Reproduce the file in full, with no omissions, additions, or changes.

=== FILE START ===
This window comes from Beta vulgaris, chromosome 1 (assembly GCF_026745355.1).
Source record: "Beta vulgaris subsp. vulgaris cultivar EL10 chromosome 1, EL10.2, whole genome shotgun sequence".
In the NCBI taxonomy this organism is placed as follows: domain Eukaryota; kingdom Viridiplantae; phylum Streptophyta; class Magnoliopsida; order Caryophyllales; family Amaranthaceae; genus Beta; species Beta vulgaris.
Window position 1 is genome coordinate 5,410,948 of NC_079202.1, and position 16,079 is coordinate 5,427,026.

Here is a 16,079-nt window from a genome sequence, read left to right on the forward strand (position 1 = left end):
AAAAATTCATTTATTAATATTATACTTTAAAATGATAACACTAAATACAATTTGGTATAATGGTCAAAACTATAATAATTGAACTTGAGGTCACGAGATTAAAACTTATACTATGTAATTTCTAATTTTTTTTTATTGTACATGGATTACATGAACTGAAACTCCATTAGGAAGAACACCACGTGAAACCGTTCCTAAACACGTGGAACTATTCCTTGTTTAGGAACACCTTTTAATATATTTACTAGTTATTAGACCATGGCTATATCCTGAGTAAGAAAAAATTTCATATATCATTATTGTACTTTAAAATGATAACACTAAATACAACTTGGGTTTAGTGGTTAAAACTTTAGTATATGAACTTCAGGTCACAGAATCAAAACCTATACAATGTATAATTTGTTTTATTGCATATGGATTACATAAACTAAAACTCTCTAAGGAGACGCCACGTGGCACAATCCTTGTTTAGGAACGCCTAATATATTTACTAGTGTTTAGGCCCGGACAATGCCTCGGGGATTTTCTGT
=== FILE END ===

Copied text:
This window comes from Beta vulgaris, chromosome 1 (assembly GCF_026745355.1).
Source record: "Beta vulgaris subsp. vulgaris cultivar EL10 chromosome 1, EL10.2, whole genome shotgun sequence".
In the NCBI taxonomy this organism is placed as follows: domain Eukaryota; kingdom Viridiplantae; phylum Streptophyta; class Magnoliopsida; order Caryophyllales; family Amaranthaceae; genus Beta; species Beta vulgaris.
Window position 1 is genome coordinate 5,410,948 of NC_079202.1, and position 16,079 is coordinate 5,427,026.

Here is a 16,079-nt window from a genome sequence, read left to right on the forward strand (position 1 = left end):
AAAAATTCATTTATTAATATTATACTTTAAAATGATAACACTAAATACAATTTGGTATAATGGTCAAAACTATAATAATTGAACTTGAGGTCACGAGATTAAAACTTATACTATGTAATTTCTAATTTTTTTTTATTGTACATGGATTACATGAACTGAAACTCCATTAGGAAGAACACCACGTGAAACCGTTCCTAAACACGTGGAACTATTCCTTGTTTAGGAACACCTTTTAATATATTTACTAGTTATTAGACCATGGCTATATCCTGAGTAAGAAAAAATTTCATATATCATTATTGTACTTTAAAATGATAACACTAAATACAACTTGGGTTTAGTGGTTAAAACTTTAGTATATGAACTTCAGGTCACAGAATCAAAACCTATACAATGTATAATTTGTTTTATTGCATATGGATTACATAAACTAAAACTCTCTAAGGAGACGCCACGTGGCACAATCCTTGTTTAGGAACGCCTAATATATTTACTAGTGTTTAGGCCCGGACAATGCCTCGGGGATTTTCTGT